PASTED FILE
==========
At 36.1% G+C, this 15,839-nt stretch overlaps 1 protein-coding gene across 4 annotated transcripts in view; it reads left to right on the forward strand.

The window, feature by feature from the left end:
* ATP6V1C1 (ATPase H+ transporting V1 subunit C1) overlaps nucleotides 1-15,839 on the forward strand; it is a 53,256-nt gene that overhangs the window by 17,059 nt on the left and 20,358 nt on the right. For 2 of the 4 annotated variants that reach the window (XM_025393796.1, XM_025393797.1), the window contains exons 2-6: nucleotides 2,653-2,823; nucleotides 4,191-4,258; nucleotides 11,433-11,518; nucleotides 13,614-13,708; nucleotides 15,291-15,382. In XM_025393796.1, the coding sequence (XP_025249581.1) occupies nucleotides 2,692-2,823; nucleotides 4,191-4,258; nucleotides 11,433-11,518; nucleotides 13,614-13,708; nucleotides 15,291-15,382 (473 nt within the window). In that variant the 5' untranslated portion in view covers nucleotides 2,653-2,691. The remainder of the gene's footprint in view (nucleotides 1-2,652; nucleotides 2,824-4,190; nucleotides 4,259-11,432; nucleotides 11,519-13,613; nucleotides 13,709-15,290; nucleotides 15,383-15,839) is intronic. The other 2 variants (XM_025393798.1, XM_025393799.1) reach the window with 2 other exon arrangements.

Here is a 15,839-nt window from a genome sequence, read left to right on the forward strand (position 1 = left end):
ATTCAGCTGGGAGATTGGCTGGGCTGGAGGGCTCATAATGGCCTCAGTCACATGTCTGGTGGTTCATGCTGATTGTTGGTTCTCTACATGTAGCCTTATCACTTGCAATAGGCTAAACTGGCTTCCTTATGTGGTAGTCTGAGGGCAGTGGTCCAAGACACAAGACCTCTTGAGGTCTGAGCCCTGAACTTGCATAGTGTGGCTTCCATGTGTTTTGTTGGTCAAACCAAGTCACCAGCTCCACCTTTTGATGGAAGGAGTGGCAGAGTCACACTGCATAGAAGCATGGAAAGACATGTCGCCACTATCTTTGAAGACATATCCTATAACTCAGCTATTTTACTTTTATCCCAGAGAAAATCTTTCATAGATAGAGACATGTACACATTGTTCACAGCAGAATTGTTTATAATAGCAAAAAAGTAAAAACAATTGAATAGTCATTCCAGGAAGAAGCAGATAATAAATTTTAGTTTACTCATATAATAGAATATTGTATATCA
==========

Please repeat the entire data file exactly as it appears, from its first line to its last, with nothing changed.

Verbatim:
At 36.1% G+C, this 15,839-nt stretch overlaps 1 protein-coding gene across 4 annotated transcripts in view; it reads left to right on the forward strand.

The window, feature by feature from the left end:
* ATP6V1C1 (ATPase H+ transporting V1 subunit C1) overlaps nucleotides 1-15,839 on the forward strand; it is a 53,256-nt gene that overhangs the window by 17,059 nt on the left and 20,358 nt on the right. For 2 of the 4 annotated variants that reach the window (XM_025393796.1, XM_025393797.1), the window contains exons 2-6: nucleotides 2,653-2,823; nucleotides 4,191-4,258; nucleotides 11,433-11,518; nucleotides 13,614-13,708; nucleotides 15,291-15,382. In XM_025393796.1, the coding sequence (XP_025249581.1) occupies nucleotides 2,692-2,823; nucleotides 4,191-4,258; nucleotides 11,433-11,518; nucleotides 13,614-13,708; nucleotides 15,291-15,382 (473 nt within the window). In that variant the 5' untranslated portion in view covers nucleotides 2,653-2,691. The remainder of the gene's footprint in view (nucleotides 1-2,652; nucleotides 2,824-4,190; nucleotides 4,259-11,432; nucleotides 11,519-13,613; nucleotides 13,709-15,290; nucleotides 15,383-15,839) is intronic. The other 2 variants (XM_025393798.1, XM_025393799.1) reach the window with 2 other exon arrangements.

Here is a 15,839-nt window from a genome sequence, read left to right on the forward strand (position 1 = left end):
ATTCAGCTGGGAGATTGGCTGGGCTGGAGGGCTCATAATGGCCTCAGTCACATGTCTGGTGGTTCATGCTGATTGTTGGTTCTCTACATGTAGCCTTATCACTTGCAATAGGCTAAACTGGCTTCCTTATGTGGTAGTCTGAGGGCAGTGGTCCAAGACACAAGACCTCTTGAGGTCTGAGCCCTGAACTTGCATAGTGTGGCTTCCATGTGTTTTGTTGGTCAAACCAAGTCACCAGCTCCACCTTTTGATGGAAGGAGTGGCAGAGTCACACTGCATAGAAGCATGGAAAGACATGTCGCCACTATCTTTGAAGACATATCCTATAACTCAGCTATTTTACTTTTATCCCAGAGAAAATCTTTCATAGATAGAGACATGTACACATTGTTCACAGCAGAATTGTTTATAATAGCAAAAAAGTAAAAACAATTGAATAGTCATTCCAGGAAGAAGCAGATAATAAATTTTAGTTTACTCATATAATAGAATATTGTATATCA